AT&T's proposed T-Mobile acquisition: Going from monopoly to duopoly

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A. Michael NollThe proposed acquisition of T-Mobile USA by AT&T (NYSE: T) divulges the true direction of telecommunication in the United States as it moves from the old monopoly of the former Bell System to a duopoly comprised mostly of the same family members. This is not a good trend for consumers.

In 1984 the old Bell monopoly was broken apart as the local Bell companies were divested from AT&T which retained long distance and manufacturing. Along the way, regulation was mostly eliminated in favor of the supposed competition that was to come from the restructuring.

In the ensuing decades, the local Bell companies consolidated until today there are just two (Verizon (NYSE: VZ) and AT&T) and a half (Qwest (NYSE: Q)). This AT&T is really Southwestern Bell which acquired the old AT&T and then cloaked itself by assuming the AT&T brand identity.

At the local level, AT&T and Verizon do not compete with each other. Competition at the local level is from the cable companies, although decades ago AT&T owned some of them and thus they too are distant members of the same family. At the local level, the provision of telephone, Internet, and television is today a duopoly.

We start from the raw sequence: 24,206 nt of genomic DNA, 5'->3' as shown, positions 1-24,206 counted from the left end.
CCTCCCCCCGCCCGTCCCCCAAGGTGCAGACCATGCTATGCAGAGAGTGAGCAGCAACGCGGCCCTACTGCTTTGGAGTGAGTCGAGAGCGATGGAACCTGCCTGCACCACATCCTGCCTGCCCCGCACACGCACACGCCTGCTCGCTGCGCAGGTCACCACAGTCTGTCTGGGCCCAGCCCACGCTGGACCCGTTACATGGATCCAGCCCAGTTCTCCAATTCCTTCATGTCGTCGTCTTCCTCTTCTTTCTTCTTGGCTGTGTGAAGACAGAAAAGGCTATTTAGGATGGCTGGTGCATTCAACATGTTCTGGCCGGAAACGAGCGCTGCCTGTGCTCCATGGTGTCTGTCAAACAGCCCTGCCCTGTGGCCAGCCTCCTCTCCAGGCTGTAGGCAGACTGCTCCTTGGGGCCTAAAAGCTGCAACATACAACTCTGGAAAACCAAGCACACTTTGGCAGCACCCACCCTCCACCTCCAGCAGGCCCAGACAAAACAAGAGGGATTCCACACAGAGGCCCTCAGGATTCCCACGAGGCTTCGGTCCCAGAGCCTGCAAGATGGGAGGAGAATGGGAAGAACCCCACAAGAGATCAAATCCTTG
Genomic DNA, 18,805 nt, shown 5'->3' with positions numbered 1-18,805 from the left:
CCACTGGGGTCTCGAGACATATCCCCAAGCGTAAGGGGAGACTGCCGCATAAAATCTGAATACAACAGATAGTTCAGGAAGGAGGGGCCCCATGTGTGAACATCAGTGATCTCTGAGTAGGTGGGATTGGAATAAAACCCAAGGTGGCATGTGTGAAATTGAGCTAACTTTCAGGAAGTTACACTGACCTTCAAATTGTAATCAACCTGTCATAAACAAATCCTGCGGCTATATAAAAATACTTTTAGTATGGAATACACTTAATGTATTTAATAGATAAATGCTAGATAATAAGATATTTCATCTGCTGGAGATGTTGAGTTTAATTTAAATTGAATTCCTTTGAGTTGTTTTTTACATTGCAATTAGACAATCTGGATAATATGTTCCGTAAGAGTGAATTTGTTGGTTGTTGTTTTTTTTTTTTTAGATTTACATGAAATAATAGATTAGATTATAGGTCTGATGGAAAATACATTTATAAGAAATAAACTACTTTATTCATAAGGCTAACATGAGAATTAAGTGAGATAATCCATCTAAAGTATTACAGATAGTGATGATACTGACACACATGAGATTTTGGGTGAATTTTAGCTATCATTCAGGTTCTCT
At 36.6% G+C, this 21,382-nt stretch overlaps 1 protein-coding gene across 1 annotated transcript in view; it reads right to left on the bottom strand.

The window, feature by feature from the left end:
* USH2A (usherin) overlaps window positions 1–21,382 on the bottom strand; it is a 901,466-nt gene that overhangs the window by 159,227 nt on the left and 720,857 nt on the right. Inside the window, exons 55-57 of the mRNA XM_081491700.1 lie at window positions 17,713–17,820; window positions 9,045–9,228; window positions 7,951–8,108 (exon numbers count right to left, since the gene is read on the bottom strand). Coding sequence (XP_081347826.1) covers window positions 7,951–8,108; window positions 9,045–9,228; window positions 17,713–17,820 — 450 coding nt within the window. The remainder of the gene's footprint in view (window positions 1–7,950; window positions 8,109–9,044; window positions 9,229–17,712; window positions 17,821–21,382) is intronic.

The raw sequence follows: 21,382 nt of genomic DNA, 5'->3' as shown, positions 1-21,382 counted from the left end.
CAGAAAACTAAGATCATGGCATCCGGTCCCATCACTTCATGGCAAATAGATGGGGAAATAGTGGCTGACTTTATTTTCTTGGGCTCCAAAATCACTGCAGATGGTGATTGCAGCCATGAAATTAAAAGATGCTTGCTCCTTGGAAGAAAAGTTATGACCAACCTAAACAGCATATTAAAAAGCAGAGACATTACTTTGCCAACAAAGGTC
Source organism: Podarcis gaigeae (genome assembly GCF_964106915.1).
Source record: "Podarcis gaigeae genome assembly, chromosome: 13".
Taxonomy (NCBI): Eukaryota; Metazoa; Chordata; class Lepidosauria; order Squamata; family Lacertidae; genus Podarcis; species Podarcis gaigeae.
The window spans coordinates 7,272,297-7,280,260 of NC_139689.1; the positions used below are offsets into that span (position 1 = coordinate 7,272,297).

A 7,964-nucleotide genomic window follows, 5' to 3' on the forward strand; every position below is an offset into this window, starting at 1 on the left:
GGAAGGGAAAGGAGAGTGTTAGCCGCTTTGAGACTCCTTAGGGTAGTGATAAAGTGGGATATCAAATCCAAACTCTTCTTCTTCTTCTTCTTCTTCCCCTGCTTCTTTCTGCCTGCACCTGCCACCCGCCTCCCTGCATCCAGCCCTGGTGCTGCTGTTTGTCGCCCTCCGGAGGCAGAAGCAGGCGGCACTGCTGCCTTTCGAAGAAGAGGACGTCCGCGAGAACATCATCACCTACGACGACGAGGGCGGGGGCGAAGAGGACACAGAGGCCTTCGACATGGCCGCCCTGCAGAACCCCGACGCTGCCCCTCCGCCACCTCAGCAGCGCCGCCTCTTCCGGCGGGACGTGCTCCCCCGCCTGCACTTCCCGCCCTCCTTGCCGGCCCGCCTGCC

Wireless was competitive but has drifted toward a duopoly. The proposed acquisition of T-Mobil by AT&T will mostly solidify the duopoly nature of wireless with AT&T and Verizon being the only providers on a national scale. But AT&T and Verizon are members of the same old Bell family.

Indeed, it seems that telecommunication in the United States is provided mostly by members of the old Bell family and some of their former close relatives (the cable companies). Somehow, regulators were duped.

There is a range of models on how to provide telecommunication, from monopoly to open competition, with duopoly in between. The old Bell System was a regulated monopoly - and mostly a benevolent one, with research at its Bell Labs forming the basis for much of today's digital era.

The simple fact is that the provision of telecommunication service is most likely a common carriage service best provided by a regulated monopoly. Instead we have a duopoly of the same old providers of the past running wild with little regulation or oversight. This is not in the best interest of consumers and clearly indicates the need for a return to the more stringent regulation of the past.

A. Michael Noll is a retired professor emeritus of communications at the Annenberg School for Communication at the University of Southern California. He was one of the few who predicted the Bell breakup years before it occurred, and he then studied its aftermath over the ensuing decades.